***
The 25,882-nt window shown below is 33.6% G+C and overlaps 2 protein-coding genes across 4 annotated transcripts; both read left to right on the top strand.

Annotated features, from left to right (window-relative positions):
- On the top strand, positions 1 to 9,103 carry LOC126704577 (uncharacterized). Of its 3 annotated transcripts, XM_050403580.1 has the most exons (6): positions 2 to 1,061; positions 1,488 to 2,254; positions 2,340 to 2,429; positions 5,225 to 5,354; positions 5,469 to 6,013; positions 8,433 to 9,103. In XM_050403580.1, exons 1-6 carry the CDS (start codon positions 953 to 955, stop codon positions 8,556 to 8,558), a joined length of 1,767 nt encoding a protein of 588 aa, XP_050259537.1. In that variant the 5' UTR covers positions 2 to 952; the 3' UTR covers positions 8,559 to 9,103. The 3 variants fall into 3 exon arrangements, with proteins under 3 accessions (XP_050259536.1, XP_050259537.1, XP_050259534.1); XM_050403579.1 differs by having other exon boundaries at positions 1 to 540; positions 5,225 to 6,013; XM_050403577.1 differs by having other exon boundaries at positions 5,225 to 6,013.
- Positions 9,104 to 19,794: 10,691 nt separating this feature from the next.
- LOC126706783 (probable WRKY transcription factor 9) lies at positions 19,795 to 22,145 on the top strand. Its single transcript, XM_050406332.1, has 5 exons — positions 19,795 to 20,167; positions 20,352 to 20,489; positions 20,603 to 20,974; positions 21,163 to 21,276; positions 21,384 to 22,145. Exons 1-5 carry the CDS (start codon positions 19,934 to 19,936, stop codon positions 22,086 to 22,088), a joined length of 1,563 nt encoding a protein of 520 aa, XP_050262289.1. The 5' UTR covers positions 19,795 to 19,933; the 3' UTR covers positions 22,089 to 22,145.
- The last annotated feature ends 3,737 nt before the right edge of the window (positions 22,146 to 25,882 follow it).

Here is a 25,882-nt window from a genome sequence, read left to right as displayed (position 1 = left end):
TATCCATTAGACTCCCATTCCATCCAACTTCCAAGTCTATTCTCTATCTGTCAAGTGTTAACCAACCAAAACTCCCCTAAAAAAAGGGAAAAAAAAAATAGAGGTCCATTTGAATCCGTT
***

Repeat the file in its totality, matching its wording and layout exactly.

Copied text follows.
The 25,882-nt window shown below is 33.6% G+C and overlaps 2 protein-coding genes across 4 annotated transcripts; both read left to right on the top strand.

Annotated features, from left to right (window-relative positions):
- On the top strand, positions 1 to 9,103 carry LOC126704577 (uncharacterized). Of its 3 annotated transcripts, XM_050403580.1 has the most exons (6): positions 2 to 1,061; positions 1,488 to 2,254; positions 2,340 to 2,429; positions 5,225 to 5,354; positions 5,469 to 6,013; positions 8,433 to 9,103. In XM_050403580.1, exons 1-6 carry the CDS (start codon positions 953 to 955, stop codon positions 8,556 to 8,558), a joined length of 1,767 nt encoding a protein of 588 aa, XP_050259537.1. In that variant the 5' UTR covers positions 2 to 952; the 3' UTR covers positions 8,559 to 9,103. The 3 variants fall into 3 exon arrangements, with proteins under 3 accessions (XP_050259536.1, XP_050259537.1, XP_050259534.1); XM_050403579.1 differs by having other exon boundaries at positions 1 to 540; positions 5,225 to 6,013; XM_050403577.1 differs by having other exon boundaries at positions 5,225 to 6,013.
- Positions 9,104 to 19,794: 10,691 nt separating this feature from the next.
- LOC126706783 (probable WRKY transcription factor 9) lies at positions 19,795 to 22,145 on the top strand. Its single transcript, XM_050406332.1, has 5 exons — positions 19,795 to 20,167; positions 20,352 to 20,489; positions 20,603 to 20,974; positions 21,163 to 21,276; positions 21,384 to 22,145. Exons 1-5 carry the CDS (start codon positions 19,934 to 19,936, stop codon positions 22,086 to 22,088), a joined length of 1,563 nt encoding a protein of 520 aa, XP_050262289.1. The 5' UTR covers positions 19,795 to 19,933; the 3' UTR covers positions 22,089 to 22,145.
- The last annotated feature ends 3,737 nt before the right edge of the window (positions 22,146 to 25,882 follow it).

Here is a 25,882-nt window from a genome sequence, read left to right as displayed (position 1 = left end):
TATCCATTAGACTCCCATTCCATCCAACTTCCAAGTCTATTCTCTATCTGTCAAGTGTTAACCAACCAAAACTCCCCTAAAAAAAGGGAAAAAAAAAATAGAGGTCCATTTGAATCCGTT